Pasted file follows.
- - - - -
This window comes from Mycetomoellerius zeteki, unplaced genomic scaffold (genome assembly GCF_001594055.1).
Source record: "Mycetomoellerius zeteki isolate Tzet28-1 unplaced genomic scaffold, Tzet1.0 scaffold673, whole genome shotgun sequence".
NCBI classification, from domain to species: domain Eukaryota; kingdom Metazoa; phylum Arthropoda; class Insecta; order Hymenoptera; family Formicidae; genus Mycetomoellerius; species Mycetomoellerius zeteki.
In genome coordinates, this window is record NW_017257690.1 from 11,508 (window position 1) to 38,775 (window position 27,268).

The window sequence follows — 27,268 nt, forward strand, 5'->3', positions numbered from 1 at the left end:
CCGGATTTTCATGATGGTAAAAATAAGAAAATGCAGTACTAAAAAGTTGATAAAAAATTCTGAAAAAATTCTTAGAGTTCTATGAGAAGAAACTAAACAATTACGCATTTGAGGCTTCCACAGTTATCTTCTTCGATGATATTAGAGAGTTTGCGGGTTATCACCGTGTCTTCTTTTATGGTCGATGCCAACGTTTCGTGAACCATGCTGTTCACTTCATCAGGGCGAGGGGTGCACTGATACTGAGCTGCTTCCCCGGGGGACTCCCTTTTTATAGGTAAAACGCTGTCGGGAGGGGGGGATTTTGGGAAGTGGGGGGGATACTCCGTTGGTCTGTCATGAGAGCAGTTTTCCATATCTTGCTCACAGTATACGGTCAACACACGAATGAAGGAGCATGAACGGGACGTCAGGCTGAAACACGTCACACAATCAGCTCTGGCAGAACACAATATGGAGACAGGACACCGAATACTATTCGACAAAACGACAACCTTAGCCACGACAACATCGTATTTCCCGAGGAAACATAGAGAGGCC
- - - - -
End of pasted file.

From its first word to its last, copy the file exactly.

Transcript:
This window comes from Mycetomoellerius zeteki, unplaced genomic scaffold (genome assembly GCF_001594055.1).
Source record: "Mycetomoellerius zeteki isolate Tzet28-1 unplaced genomic scaffold, Tzet1.0 scaffold673, whole genome shotgun sequence".
NCBI classification, from domain to species: domain Eukaryota; kingdom Metazoa; phylum Arthropoda; class Insecta; order Hymenoptera; family Formicidae; genus Mycetomoellerius; species Mycetomoellerius zeteki.
In genome coordinates, this window is record NW_017257690.1 from 11,508 (window position 1) to 38,775 (window position 27,268).

The window sequence follows — 27,268 nt, forward strand, 5'->3', positions numbered from 1 at the left end:
CCGGATTTTCATGATGGTAAAAATAAGAAAATGCAGTACTAAAAAGTTGATAAAAAATTCTGAAAAAATTCTTAGAGTTCTATGAGAAGAAACTAAACAATTACGCATTTGAGGCTTCCACAGTTATCTTCTTCGATGATATTAGAGAGTTTGCGGGTTATCACCGTGTCTTCTTTTATGGTCGATGCCAACGTTTCGTGAACCATGCTGTTCACTTCATCAGGGCGAGGGGTGCACTGATACTGAGCTGCTTCCCCGGGGGACTCCCTTTTTATAGGTAAAACGCTGTCGGGAGGGGGGGATTTTGGGAAGTGGGGGGGATACTCCGTTGGTCTGTCATGAGAGCAGTTTTCCATATCTTGCTCACAGTATACGGTCAACACACGAATGAAGGAGCATGAACGGGACGTCAGGCTGAAACACGTCACACAATCAGCTCTGGCAGAACACAATATGGAGACAGGACACCGAATACTATTCGACAAAACGACAACCTTAGCCACGACAACATCGTATTTCCCGAGGAAACATAGAGAGGCC